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MILLIONS OF ANIMALS ARE SLAUGHTERED IN SILENCE. Here, a container with killed chickens from a large chicken farm in Alford, Lincolnshire can be seen. British authorities claim it is due to the largest bird flu outbreak ever in the UK. Across the Western world, millions of chickens are now being gassed to death beyond public awareness. Dairy and meat cattle have also begun to be killed by abandoned European farmers. Still: The Lincolnite / YouTube

European feed stocks expected to run out soon

The situation for Europe's farmers is getting worse. Prices are rising and feed stocks are starting to run out. Animal breeders around Europe are deeply concerned. At the same time, the EU and the governments of some countries in various ways prevent farmers from maintaining or increasing their production. This is in addition to the already alarming shortage of seeds and fertilizers.

Published: April 18, 2022, 2:15 pm

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    Only this autumn will the catastrophic impact be witnessed due to a sharp reduction in grain production. Moreover, meat and milk producers could see large parts of their businesses eliminated long before that. Western leaders have issued warnings about food shortages, but have offered no solutions.

    The news agency Reuters recently interviewed the Italian farmer Carlo Vittorio Ferrari, who runs a farm with his brother near the town of Cremona in northern Italy. Among other things, they have about two thousand pigs, which it is now becoming unsustainably expensive to raise. He fears that their fourth-generation family business will be lost due to the conflict in Ukraine, which more and more people believe could be the death knell for global food security. This is because war-ravaged Ukraine and sanctioned Russia, in addition to being major exporters of wheat, maize and fertilizers, were also major suppliers of animal feed globally. Europe’s import-dependent feed stocks have recently declined rapidly and are likely to run out soon.

    Michele Liverini, vice president of the Italian feed producer Mangimi Liverini SPA, said that the combination of all negative factors and most recently the war in Ukraine has created a “perfect storm”. Liverini is also sounding the alarm that soon their supply of animal feed will run out.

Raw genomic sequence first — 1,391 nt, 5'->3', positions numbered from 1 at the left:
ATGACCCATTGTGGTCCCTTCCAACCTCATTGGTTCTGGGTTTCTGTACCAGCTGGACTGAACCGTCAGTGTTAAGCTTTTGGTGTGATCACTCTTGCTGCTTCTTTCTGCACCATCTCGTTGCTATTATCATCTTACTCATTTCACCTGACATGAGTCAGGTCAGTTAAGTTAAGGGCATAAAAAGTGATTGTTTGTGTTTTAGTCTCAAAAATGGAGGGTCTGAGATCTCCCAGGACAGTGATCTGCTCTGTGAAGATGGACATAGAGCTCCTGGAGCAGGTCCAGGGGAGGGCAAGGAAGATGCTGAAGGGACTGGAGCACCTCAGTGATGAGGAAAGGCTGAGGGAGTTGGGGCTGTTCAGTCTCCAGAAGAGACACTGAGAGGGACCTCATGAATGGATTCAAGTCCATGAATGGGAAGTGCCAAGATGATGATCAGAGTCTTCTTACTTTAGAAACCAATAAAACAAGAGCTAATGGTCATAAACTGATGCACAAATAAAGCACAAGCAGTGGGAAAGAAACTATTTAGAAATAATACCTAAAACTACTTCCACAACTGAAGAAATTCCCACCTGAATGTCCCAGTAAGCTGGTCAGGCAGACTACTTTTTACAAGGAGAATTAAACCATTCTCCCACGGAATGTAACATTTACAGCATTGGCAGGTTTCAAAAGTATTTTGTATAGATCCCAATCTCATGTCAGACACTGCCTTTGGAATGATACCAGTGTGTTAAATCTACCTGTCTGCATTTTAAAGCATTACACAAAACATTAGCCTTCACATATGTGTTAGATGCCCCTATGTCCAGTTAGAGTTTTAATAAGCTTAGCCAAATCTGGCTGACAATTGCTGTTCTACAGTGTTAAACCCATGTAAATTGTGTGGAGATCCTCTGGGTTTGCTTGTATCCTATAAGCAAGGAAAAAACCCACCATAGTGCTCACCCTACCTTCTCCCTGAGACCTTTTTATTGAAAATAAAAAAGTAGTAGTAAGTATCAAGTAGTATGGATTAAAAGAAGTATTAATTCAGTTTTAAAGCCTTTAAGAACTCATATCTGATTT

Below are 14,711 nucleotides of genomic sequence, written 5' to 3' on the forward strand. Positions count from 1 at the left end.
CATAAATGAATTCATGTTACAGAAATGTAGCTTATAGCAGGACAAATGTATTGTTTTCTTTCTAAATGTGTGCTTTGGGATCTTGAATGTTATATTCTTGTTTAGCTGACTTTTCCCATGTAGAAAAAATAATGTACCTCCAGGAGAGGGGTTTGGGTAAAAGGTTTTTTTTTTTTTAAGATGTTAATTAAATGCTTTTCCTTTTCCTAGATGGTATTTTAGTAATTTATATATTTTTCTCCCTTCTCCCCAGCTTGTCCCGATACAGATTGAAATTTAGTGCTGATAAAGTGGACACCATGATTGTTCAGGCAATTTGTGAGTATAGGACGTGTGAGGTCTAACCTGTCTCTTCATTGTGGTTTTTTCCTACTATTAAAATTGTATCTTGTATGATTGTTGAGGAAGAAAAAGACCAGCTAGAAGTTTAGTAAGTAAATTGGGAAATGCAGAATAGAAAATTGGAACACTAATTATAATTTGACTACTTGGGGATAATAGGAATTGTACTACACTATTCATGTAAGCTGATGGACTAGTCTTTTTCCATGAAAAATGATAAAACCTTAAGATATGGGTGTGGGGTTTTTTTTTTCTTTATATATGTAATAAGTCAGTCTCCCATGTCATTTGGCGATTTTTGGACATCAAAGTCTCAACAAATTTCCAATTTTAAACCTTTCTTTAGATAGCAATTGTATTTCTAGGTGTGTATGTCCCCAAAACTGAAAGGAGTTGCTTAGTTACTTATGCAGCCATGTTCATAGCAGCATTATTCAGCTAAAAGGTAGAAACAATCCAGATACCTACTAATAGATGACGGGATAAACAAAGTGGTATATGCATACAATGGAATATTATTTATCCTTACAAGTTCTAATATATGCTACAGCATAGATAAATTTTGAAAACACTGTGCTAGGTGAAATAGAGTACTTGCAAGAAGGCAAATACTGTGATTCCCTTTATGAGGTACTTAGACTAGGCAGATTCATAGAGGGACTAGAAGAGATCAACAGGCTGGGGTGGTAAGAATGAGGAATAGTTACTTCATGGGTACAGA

“In the Italian ports where ships from these countries [Russia and Ukraine] arrived every week, there is now only the equivalent of 25 days of consumption left,” warned the large feed producer.

    Meanwhile millions of chickens are being killed in Europe and around the world. Not because there is a lack of food, but to stop an alleged outbreak of bird flu. In the UK, it has not been possible to buy eggs from free-range hens since 19 March, as these have been banned. It looks the same in many other countries, but the establishment media has ignored it.

    Worse now than during World War II

    European farmers are under a lot of pressure and many see the current situation, which is also rapidly deteriorating, so unsustainable that they do not think they can continue to produce food for long. That fear is also expressed by the pig breeder Ferrari.

    “This is a family business. My grandfather kept it going during two world wars, my father saw a [war], but I do not know if we will make it through this,” the owner said.

    Italy has the fourth largest livestock herd in the European Union with about 22,5 million animals and Spain has the largest of about 58,8 million. This according to EU statistics for 2021 which include pigs, cows, sheep and goats.

    London-based Reuters has not yet reported on the cooler weather at all, with cold snaps and shorter growing seasons in many important growing areas, which since at least 2018 has gradually reduced global food production. To this must be added the devastating Corona restrictions, which since March 2020 have destroyed the global supply chain and severely damaged agriculture in countless ways.

    Farmers around the world were forced in 2020-2021 to leave millions of tonnes of vegetables and other things in the fields to rot, as the necessary labor could not or was not allowed to harvest crops. Millions of liters of milk had to be poured out when it could not be processed in time, and millions of eggs were discarded when the factories that produce egg cartons were forced to close down.

    Worst of all were probably the millions of animals that had to be killed and buried, when slaughterhouses (which for some reason were the workplaces in the United States which were by far the most affected by alleged Corona outbreaks) were forced to close and could not process the animals. Farmers could not continue to feed their cattle either, as they had become too many and also too old for the required meat quality. It was not so much noticed then, but everything from herds and food stores to the production of frozen and canned food started to run out. Food for hundreds of millions of people no longer exist when it is needed.

    ‘Green /… / madness before human life’